This morning the group was able to sleep in a little bit before heading out to Killarney National Park for an early afternoon hike. We would be spending less than 24 hours in Killarney as our bus to Cork was leaving later that night, so most everyone decided to spend half of their time hiking and then take a bus back to main street to eat lunch and mosey around the city. Killarney was very similar to Galway in the sense that the streets were winding and colorful, but that type of architecture never gets old to me. Our coordinator told me that every year the country holds competitions for the most beautiful town and is an incentive for communities to keep their towns clean and inviting, and Killarney has won this honor multiple times.
We got to the National Park around 11:30 after a quick 20-minute bus ride. Our bus driver tried to provide us with some fun facts on the way, but his monotone voice and complete lack of interest just led Sarah and I to laugh our way to the park. Once we arrived, we decided the best course of action was to travel as a group up to the park’s waterfalls. It was about an hour long hike and the views of the mountains, flowers and pathways was just incredible. I am not a nature girl by any means, but the trek up to the falls was very relaxing and it was nice to breath in the fresh air after being in cities for the past week and a half. Once we climbed up to the falls we took some pictures while being attacked by bugs before running down the path to catch the bus back to town. The hike was a nice change of pace from our normally scheduled events and was a fantastic way to explore the nature-y side of Ireland.
Once the bus returned to city center, my friends and I walked around the main streets and stopped in a few stores to shop and I quickly picked up a postcard featuring a photo of the Muckross House, which is a giant mansion at the beginning of the National Park.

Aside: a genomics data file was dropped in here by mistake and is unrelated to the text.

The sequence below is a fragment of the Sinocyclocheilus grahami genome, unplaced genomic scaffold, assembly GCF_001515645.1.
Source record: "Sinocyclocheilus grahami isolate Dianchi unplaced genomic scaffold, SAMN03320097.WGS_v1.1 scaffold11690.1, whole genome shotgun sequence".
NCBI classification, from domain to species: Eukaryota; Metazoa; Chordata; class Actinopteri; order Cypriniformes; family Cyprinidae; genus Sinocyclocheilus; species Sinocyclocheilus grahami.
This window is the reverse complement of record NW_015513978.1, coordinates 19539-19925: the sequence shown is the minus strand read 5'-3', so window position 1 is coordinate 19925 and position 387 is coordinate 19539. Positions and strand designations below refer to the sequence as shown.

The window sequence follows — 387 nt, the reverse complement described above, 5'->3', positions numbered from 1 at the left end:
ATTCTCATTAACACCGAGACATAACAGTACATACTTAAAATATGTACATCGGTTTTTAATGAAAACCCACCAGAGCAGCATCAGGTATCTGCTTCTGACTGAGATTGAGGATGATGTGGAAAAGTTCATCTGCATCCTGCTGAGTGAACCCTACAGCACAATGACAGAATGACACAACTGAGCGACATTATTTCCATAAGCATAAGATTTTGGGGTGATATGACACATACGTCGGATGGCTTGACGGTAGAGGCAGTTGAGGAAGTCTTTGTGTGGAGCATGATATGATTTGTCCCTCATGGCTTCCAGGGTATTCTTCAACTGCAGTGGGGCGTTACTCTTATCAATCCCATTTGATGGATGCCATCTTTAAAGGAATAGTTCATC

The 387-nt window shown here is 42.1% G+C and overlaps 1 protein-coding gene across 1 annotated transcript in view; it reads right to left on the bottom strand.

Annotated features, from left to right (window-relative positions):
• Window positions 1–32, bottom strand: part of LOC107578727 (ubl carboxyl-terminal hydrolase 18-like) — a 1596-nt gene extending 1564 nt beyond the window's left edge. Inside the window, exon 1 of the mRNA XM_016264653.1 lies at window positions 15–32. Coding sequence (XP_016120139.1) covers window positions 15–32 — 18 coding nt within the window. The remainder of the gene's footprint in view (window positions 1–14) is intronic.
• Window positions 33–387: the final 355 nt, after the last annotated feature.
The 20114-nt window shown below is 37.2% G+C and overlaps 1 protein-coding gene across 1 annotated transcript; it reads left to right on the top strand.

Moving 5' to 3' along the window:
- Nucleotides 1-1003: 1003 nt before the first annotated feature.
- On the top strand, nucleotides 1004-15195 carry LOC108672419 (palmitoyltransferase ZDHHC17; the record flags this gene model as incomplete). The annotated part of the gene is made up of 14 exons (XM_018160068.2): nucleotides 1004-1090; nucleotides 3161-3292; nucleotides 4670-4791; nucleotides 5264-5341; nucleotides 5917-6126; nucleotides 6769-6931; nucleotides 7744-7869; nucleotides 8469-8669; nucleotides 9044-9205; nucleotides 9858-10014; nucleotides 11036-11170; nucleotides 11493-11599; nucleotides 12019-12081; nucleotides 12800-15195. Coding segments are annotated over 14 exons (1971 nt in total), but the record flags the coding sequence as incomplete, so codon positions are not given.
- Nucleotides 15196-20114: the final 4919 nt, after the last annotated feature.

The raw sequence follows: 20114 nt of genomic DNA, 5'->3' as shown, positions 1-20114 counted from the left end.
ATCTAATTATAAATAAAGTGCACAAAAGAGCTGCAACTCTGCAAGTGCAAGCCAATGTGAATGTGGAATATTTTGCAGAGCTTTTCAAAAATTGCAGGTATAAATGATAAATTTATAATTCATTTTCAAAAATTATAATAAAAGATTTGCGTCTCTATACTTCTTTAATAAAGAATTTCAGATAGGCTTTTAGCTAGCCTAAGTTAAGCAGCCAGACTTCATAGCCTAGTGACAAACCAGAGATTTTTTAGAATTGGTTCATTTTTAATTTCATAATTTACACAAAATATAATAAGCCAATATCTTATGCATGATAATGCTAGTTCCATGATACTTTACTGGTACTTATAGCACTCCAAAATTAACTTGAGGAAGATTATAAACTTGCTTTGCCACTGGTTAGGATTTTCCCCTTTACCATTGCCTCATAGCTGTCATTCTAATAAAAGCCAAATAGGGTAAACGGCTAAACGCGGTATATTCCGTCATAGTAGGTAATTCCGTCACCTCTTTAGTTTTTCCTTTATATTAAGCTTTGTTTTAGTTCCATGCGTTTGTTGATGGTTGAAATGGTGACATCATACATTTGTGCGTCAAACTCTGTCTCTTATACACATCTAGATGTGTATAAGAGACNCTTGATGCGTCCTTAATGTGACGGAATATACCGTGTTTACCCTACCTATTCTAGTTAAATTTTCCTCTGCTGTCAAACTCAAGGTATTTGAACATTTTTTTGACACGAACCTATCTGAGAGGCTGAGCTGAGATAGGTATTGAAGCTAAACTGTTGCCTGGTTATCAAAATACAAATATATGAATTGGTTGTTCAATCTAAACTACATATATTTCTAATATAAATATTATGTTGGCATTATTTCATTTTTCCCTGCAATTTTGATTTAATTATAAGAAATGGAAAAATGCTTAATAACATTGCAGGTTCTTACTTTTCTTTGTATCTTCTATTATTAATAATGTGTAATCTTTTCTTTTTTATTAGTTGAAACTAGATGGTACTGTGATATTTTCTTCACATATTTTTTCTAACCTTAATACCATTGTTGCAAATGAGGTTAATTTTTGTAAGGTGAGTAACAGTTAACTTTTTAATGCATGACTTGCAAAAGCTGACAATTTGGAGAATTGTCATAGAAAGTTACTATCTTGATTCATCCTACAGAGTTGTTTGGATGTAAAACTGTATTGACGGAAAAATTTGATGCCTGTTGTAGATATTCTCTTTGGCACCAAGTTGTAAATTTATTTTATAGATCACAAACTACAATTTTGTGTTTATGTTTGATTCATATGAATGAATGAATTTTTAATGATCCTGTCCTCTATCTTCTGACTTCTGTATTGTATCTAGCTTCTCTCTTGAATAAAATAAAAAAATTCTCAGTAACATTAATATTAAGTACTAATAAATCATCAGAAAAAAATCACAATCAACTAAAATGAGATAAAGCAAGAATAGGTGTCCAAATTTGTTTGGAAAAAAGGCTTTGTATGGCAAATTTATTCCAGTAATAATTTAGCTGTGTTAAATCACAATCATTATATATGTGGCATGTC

From there, we stumbled upon an intriguing ice cream shop and decided to stop in for some as the award-winning plaques outside the door made us think it would be delicious and we were absolutely right. The man who owns the shop is from America, but lives in Killarney now. The ice cream is all-natural and is handmade in the town of Dingle. After sampling a bunch of the flavors, I decided on a scoop of rum raisin and a scoop of caramel in a cone. We sat outside and ate our ice cream and a woman who saw my Marist shirt asked me if I went there and once we started talking, I found out that she is from Nashua and her son goes to Marist, small world hey. We continued walking around and found a place to stop for a quick soup and sandwich lunch before returning to our hotel to pick up our bags and board a bus to Cork.
The two hour bus ride was a breeze compared to the one to Killarney and I put on some Tom Odell before falling asleep for the majority of the ride. Once in Cork, we were given our room assignments and of course my room was messed up. There was only one bed and the hotel didn’t have any other double rooms so they moved us to their apartment complex a few doors down and it actually worked out well. I had my own room for the night and the apartment even had a lounge area, but we had to schlepp our luggage out of the apartment and into a new room the next morning, but I’m definitely enjoyed the nice amenities for the night.
After our room situation was sorted out, everyone got dressed up and we walked to our group dinner at the Four Liars Bistro. This was the first time our entire group had gone out to dinner together and having it paid for by the school wasn’t a bad perk. We had an amazing 3-course meal and everyone went around sharing laughs and our favorite memories from the trip so far, mine being the Trad on the Prom and the Temple bar pub crawl in Galway and Dublin, respectively.
Everyone walked back from dinner completely full and decided to call it an early night. I haven’t seen Cork at all yet, besides the bus station, our hotel and the street the restaurant was on, but it should be fun to explore tomorrow. Sarah and I are planning on going to the English Market, which is supposedly a delicious farmer’s market as well as kayaking on the River Lee with the majority of the group tomorrow night. Cork is much different from the past two towns we have been in and it hasn’t really struck my fancy thus far, but I hope to develop a better opinion tomorrow when I am out and about on the streets.
All Photography by Emily Houston